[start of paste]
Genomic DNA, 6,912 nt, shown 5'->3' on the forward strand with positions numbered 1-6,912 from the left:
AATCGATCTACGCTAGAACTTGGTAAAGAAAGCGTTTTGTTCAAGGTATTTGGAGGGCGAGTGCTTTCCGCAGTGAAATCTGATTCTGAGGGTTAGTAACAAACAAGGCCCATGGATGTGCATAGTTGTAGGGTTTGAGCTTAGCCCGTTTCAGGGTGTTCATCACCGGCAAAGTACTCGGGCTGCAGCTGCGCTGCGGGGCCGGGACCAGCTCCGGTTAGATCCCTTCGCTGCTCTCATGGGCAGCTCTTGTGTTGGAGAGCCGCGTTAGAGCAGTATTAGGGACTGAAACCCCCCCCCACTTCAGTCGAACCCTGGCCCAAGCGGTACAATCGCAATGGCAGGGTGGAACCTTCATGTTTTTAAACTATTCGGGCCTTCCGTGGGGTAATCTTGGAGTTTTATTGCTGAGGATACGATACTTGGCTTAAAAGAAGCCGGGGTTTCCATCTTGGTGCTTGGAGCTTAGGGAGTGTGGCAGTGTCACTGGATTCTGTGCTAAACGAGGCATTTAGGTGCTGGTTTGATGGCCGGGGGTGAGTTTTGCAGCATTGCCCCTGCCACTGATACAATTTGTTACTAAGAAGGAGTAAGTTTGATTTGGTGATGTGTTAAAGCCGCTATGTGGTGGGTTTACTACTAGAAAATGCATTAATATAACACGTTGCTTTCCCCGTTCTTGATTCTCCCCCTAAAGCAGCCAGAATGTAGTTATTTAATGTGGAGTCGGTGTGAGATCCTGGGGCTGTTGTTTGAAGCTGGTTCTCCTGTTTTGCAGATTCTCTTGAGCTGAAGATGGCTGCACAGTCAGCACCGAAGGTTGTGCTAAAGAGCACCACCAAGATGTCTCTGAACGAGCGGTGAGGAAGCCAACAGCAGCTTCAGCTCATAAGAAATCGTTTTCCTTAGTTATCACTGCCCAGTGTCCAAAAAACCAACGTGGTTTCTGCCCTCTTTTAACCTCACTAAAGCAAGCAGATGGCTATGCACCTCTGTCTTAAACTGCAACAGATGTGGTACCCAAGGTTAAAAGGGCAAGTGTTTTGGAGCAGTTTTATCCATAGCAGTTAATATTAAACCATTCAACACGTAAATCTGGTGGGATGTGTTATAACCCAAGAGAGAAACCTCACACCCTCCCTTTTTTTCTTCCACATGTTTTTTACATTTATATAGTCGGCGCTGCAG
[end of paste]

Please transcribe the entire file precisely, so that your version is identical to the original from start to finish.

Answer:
Genomic DNA, 6,912 nt, shown 5'->3' on the forward strand with positions numbered 1-6,912 from the left:
AATCGATCTACGCTAGAACTTGGTAAAGAAAGCGTTTTGTTCAAGGTATTTGGAGGGCGAGTGCTTTCCGCAGTGAAATCTGATTCTGAGGGTTAGTAACAAACAAGGCCCATGGATGTGCATAGTTGTAGGGTTTGAGCTTAGCCCGTTTCAGGGTGTTCATCACCGGCAAAGTACTCGGGCTGCAGCTGCGCTGCGGGGCCGGGACCAGCTCCGGTTAGATCCCTTCGCTGCTCTCATGGGCAGCTCTTGTGTTGGAGAGCCGCGTTAGAGCAGTATTAGGGACTGAAACCCCCCCCCACTTCAGTCGAACCCTGGCCCAAGCGGTACAATCGCAATGGCAGGGTGGAACCTTCATGTTTTTAAACTATTCGGGCCTTCCGTGGGGTAATCTTGGAGTTTTATTGCTGAGGATACGATACTTGGCTTAAAAGAAGCCGGGGTTTCCATCTTGGTGCTTGGAGCTTAGGGAGTGTGGCAGTGTCACTGGATTCTGTGCTAAACGAGGCATTTAGGTGCTGGTTTGATGGCCGGGGGTGAGTTTTGCAGCATTGCCCCTGCCACTGATACAATTTGTTACTAAGAAGGAGTAAGTTTGATTTGGTGATGTGTTAAAGCCGCTATGTGGTGGGTTTACTACTAGAAAATGCATTAATATAACACGTTGCTTTCCCCGTTCTTGATTCTCCCCCTAAAGCAGCCAGAATGTAGTTATTTAATGTGGAGTCGGTGTGAGATCCTGGGGCTGTTGTTTGAAGCTGGTTCTCCTGTTTTGCAGATTCTCTTGAGCTGAAGATGGCTGCACAGTCAGCACCGAAGGTTGTGCTAAAGAGCACCACCAAGATGTCTCTGAACGAGCGGTGAGGAAGCCAACAGCAGCTTCAGCTCATAAGAAATCGTTTTCCTTAGTTATCACTGCCCAGTGTCCAAAAAACCAACGTGGTTTCTGCCCTCTTTTAACCTCACTAAAGCAAGCAGATGGCTATGCACCTCTGTCTTAAACTGCAACAGATGTGGTACCCAAGGTTAAAAGGGCAAGTGTTTTGGAGCAGTTTTATCCATAGCAGTTAATATTAAACCATTCAACACGTAAATCTGGTGGGATGTGTTATAACCCAAGAGAGAAACCTCACACCCTCCCTTTTTTTCTTCCACATGTTTTTTACATTTATATAGTCGGCGCTGCAG